When I first told my friends and family that I was giving up my scholarship and dropping out of college, they looked at me like I had absolutely lost my mind. I didn’t exactly fit the profile of someone who might be your typical college dropout, if there even is one. I was getting good grades, I had made some really nice friends, I loved my school in NYC, and I like to think I had (and still have) a good head on my shoulders.
It was my dream job ever since my first architectural drawing class in the 8th grade and I never even considered doing anything else. Once I actually started my courses though, I got a big reality check.
I quickly learned that being an architect wasn’t only about being a creative artist who gets to decorate the world with my creations. It’s also obviously a lot about designing someone else’s dreams. It’s plenty of long nights and early mornings and getting underpaid to do more than I wanted for less than I was worth. For some people, it’s a rewarding and exciting career and they do really well, but for me it was quickly becoming something that I was no longer passionate about.
I then chose to pursue a degree in Accounting, as it was something that would give me useful skills that I could apply to any career I wanted, even if I never actually became an accountant. To no one’s surprise, it also wasn’t for me and after my second school year, with some encouragement from a friend, I moved on to the Entrepreneurship & Small Business Management program at my school.
I was with passionate, like-minded people who were creative and knew how to hustle but also made sure that they had fun while they did it. I learned that I never felt truly comfortable before because I hadn’t found something that I enjoyed doing. I missed Architecture, but now I had this newfound interest in small business, and I knew that I could blend the two and find myself happy with a career in real estate.
Once I told my friends and family that I was done with school and had decided to become a real estate agent, they all told me to finish school first so that I had a degree and something to fall back on. Their reasoning was simple: they said that no one would take me seriously because I was young and didn’t know what I was doing, and that no one was going to buy anything from me. I knew I would prove them wrong.
I knew that failure was something everyone experienced on the road to success, and you only truly fail when you decide to give up. If real estate didn’t work out how I’d hoped, I would move onto something else. But absolute failure? No way.
I felt like my friends and family simply didn’t understand, and that my reasons for leaving school were totally and completely valid. School was putting me into serious debt (over $20,000 which isn’t even a lot compared to some people), I was wasting over an hour getting there and back every day, and I didn’t need a degree for the career I wanted or for any entrepreneurial path I planned to take.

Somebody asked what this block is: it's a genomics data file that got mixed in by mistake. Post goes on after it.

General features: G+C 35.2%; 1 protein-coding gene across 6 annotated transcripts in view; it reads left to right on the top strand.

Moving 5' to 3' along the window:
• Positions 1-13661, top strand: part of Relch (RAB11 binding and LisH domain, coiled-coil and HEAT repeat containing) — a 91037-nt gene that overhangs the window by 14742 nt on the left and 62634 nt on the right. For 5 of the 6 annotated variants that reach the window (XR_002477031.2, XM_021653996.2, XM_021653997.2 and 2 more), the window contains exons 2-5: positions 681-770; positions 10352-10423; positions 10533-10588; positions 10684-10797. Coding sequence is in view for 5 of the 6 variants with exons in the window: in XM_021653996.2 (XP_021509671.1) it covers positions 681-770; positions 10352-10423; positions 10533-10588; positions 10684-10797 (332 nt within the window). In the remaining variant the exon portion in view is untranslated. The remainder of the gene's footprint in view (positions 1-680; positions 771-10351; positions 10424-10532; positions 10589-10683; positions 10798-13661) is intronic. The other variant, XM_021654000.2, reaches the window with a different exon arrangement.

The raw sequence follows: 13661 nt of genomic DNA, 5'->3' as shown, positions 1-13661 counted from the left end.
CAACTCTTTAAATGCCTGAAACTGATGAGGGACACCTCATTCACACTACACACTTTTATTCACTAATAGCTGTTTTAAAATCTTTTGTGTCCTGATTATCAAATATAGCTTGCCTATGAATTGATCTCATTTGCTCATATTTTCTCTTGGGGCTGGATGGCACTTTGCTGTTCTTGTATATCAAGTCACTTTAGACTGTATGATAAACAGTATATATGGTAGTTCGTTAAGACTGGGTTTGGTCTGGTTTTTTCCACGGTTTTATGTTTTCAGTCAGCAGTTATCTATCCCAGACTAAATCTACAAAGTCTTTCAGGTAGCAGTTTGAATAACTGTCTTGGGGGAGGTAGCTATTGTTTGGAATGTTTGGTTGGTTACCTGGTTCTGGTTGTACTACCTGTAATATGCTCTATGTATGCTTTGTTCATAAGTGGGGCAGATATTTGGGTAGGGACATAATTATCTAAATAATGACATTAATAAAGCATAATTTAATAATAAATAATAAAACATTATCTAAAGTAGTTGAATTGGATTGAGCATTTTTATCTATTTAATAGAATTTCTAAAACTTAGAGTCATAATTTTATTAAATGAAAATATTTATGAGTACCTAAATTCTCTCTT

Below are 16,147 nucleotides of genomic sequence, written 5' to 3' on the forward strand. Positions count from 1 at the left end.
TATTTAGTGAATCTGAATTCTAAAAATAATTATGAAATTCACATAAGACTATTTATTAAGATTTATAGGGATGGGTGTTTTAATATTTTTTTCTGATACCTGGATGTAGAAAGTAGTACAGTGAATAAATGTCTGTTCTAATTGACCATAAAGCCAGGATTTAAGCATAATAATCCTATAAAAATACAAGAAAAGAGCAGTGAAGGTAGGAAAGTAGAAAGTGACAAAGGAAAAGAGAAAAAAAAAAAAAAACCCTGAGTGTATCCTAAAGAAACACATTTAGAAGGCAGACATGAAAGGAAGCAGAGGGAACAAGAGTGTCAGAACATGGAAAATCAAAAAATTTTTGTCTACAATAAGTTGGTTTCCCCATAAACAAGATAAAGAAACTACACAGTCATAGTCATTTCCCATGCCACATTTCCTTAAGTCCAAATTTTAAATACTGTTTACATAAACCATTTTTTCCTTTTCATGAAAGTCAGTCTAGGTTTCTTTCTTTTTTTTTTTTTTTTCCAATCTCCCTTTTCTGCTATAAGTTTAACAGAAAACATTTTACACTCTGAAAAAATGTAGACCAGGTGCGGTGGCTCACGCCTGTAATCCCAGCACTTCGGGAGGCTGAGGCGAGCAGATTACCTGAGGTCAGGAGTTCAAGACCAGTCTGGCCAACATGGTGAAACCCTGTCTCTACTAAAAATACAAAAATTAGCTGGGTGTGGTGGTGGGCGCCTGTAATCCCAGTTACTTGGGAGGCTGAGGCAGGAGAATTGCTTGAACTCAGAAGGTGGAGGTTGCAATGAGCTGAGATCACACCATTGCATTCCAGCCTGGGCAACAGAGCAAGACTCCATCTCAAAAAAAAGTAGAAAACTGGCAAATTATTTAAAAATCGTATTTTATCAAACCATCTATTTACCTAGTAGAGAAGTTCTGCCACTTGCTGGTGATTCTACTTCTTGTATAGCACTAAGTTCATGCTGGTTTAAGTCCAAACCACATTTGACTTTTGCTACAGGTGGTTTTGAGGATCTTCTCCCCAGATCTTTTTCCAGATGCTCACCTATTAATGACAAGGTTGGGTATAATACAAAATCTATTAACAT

Through it all, I learned that people typically don’t take you serious for one (or all) of the following reasons:
Real estate is a tough business and I know they were just looking out for me, but it wasn’t the way I wanted them to. I’m okay with making mistakes and you should be too. Just learn to accept them, expect yourself to make them, and know when to admit you’ve done something wrong but that you will do everything in your power to correct it and make sure it doesn’t happen again. People will almost always forgive you and probably even respect you for it.
So what can we do when we secure a job we love but we’re stuck working with people that make us feel like we’re not being taken seriously?
In reality, I had few issues in getting people to take me seriously once I joined a real estate company and learned how the older, more experienced agents worked. I quickly picked up on how to dress, how to speak professionally and handle clients, and ended up finding an experienced agent to work with who would (and still does) show me the ropes.
I have received plenty of compliments from clients telling me that I was more professional and easier to work with than many other agents they have dealt with, and some agents have also told me that they even prefer to work with young agents. I don’t say any of this to brag by any means, I still have a ton of things to work on. I simply want you to understand that age doesn’t have to prevent you from pursuing your dreams.
It’s never going to be easy to get automatic respect in the workplace as a young, inexperienced individual. You will ALWAYS have to prove yourself to earn your stripes but if you just stick it out and follow these 5 pieces of advice, you’ll be well on your way to being taken seriously in no time.
Have you had a time where you weren’t taken seriously because of your age? How did you overcome it? Let me know in the comments below!
Originally published at mindsetstoassets.com